10
Jan
14

The Economics Of EMV

There are a lot of people out there that have apparently taken big swigs of the EMV Kool Aid and think that merchants and banks in the United States are all idiots for not believing in EMV.  Well folks, here is EMV by the numbers.  Unfortunately, the best set of complete numbers I could get are from 2009, but I know that the fraud percentages have not radically changed since 2009.

As this example will illustrate, EMV in the US is a non-starter, not because we do not like EMV, but because it makes no financial sense. While I am using Target as the example, these numbers are pretty much what most retailers (large or small) are looking at as they evaluate going to EMV.

  • Target had around $65B USD in revenue for 2009 as reported in their Annual Report.
  • For 2009, card fraud amounted to 0.11% according to a report from the US Federal Reserve Bank of Kansas City report on EMV adoption. For comparison, card fraud in the UK (the best in Europe and the best for EMV countries) is 0.08%, a 0.03% improvement over the US.
  • We know that not all of Target’s revenue is in card transactions but I will estimate that 70% of revenue was card transactions (around $45.5B USD). Then Target has around $50M in losses related to card fraud for the year at 0.11%.  Therefore, assuming a 0.03% improvement in fraud due to implementing EMV, Target is saving around $13.5M USD a year.
  • Estimating between $50M to $100M USD to replace the POS (possibly), terminals and software to support true EMV (for comparison, Target is already spending an estimated $25M to $30M just on new terminals), Target gets a payback on that $13.5M USD savings due to EMV in around four to seven years.

I can tell you from experience that, if a merchant cannot get a three year or less payback, they will not even consider the investment. A two year or less payback is actually preferred and the only sure way for any project to get management’s consideration and approval.

But while the financials for EMV do not add up, there are also other factors that are causing retailers to question a conversion to EMV.

One of the largest is the fact that EMV does nothing to stem the fraud losses from card not present (CNP) transactions. Since most retailers are viewing eCommerce as their next new retail opportunity, the exponentially increasing losses due to CNP fraud does not improve the likelihood of converting to EMV. And with that larger focus on eCommerce and maintaining brick and mortar margins, there is also the concern regarding investing significantly in any changes to those brick and mortar operations that also hold back retailers from transitioning to EMV.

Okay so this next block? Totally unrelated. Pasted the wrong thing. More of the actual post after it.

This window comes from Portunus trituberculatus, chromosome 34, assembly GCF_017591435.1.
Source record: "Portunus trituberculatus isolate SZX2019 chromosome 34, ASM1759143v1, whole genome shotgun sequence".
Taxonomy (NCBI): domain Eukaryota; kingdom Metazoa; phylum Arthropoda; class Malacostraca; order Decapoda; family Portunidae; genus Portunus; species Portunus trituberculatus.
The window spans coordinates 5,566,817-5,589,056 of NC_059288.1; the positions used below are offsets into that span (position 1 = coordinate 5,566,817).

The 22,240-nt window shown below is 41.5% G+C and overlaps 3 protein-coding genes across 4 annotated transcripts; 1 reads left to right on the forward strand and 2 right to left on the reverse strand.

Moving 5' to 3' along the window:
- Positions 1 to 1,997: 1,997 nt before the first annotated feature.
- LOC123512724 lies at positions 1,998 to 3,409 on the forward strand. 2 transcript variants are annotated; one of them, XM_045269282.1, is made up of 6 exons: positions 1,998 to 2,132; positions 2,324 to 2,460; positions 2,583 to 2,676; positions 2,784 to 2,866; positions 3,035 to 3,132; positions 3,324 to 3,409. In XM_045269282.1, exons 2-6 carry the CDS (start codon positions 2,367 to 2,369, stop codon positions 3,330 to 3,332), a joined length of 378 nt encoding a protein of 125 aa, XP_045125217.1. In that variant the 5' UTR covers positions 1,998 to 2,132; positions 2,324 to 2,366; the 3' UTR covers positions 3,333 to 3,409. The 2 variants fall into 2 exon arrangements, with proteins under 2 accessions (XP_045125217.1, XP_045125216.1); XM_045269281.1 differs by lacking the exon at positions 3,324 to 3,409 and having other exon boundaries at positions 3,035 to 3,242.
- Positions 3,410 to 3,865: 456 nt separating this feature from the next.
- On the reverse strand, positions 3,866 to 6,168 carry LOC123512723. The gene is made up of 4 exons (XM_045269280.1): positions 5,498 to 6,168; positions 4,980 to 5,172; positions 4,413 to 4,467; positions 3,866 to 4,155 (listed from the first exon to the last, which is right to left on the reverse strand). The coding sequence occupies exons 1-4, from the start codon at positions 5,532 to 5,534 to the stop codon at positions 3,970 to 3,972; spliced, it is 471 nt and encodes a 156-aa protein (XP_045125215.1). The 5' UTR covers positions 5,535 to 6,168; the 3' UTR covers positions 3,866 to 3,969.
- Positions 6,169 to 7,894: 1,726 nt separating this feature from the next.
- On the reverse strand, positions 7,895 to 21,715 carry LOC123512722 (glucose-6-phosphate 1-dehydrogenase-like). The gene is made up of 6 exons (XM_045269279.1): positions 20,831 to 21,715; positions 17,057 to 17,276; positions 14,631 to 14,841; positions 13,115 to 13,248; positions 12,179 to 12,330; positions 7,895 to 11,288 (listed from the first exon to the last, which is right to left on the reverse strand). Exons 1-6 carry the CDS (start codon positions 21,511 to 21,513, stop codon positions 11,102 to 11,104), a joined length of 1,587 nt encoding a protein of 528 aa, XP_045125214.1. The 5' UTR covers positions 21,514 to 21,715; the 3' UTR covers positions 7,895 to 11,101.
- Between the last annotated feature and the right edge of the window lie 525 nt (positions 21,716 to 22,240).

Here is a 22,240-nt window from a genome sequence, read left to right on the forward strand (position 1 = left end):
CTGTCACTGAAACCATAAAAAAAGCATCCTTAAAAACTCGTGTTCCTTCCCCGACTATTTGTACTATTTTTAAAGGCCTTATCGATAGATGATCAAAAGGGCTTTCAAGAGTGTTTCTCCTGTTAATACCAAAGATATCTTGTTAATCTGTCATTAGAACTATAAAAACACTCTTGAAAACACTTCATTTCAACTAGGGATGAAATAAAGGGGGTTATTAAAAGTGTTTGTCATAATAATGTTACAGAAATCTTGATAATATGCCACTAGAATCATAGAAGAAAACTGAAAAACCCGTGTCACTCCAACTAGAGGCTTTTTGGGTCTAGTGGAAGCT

Another consideration is that a lot of retailers just upgraded their terminals a few years back to comply with the PCI PTS requirement. Most retailers like to get at least seven to ten years out of their technology investments. Had Visa and MasterCard played their cards right and coordinated their EMV push with the PTS changes, the US likely would have converted to EMV.

Finally, there are concerns about EMV even surviving given the advent of new payment technologies such as eWallets as well as Bitcoin and other new forms of payments. As a result, a lot of retailers are sitting on the sidelines while technology and payment methods sort themselves out before considering making any investments in new payment process capabilities.

That my friends are the cold, hard facts of why EMV is currently dead on arrival in the US.

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8 Responses to “The Economics Of EMV”


  1. March 31, 2014 at 1:25 PM

    I think that the banks want EMV as a way to cut their liability. EMV puts the burden of proof on the cardholder, not the bank.

    • April 1, 2014 at 5:17 AM

      Ah, but it only puts the risk on the cardholder for card present (CP) transactions, not card not present (CNP) transactions. And since the majority of fraud is now with CNP transactions, it really did not do a lot did it?

  2. 3 Peter
    February 18, 2014 at 10:11 AM

    going from .11% to .08% is a 27% improvement.

    • February 19, 2014 at 11:18 AM

      Agreed. But even a 27% improvement doesn’t pay for what is required to get that improvement. That’s the whole point of the post and why merchants see no benefit.

  3. January 12, 2014 at 2:15 PM

    I think that PCI DSS is a workaround of EMV implementation in USA for Point-of-sales merchants. While EMV is in France a by default mechanism, migrating the USA with EMV will be too expensive for every one. PCI DSS and a good fraud detection mechanism is cheapest.

    • January 12, 2014 at 2:36 PM

      Given that the PCI DSS was the rebranding of the Visa USA Cardholder Information Security Program (CISP), it is not a work around or even substitute for EMV. That is particularly ironic given that Visa was a prime developer of EMV along with EuroPay and MasterCard.

      The CISP was modified by Visa Europe and the other Visa regions and implemented in those respective regions. Over time that specialized version of the CISP was phased out and the PCI DSS became all regions’ standard.

      • January 13, 2014 at 3:26 AM

        What I meant was not that Visa enfroces PCI DSS as a workaround, but : for regions where EMV is not in place, the only way to secure POS is PCI DSS, I mean to secure against TRACK2 data breaches.

        Furthermore, I think that USA will simply jump from legacy card swipe to contactless payment.

      • January 18, 2014 at 10:16 AM

        Exactly my point. There are too many technologies available for paying that I think merchants and the banks are taking a wait and see approach to the detriment of the card brands’ pushing EMV.


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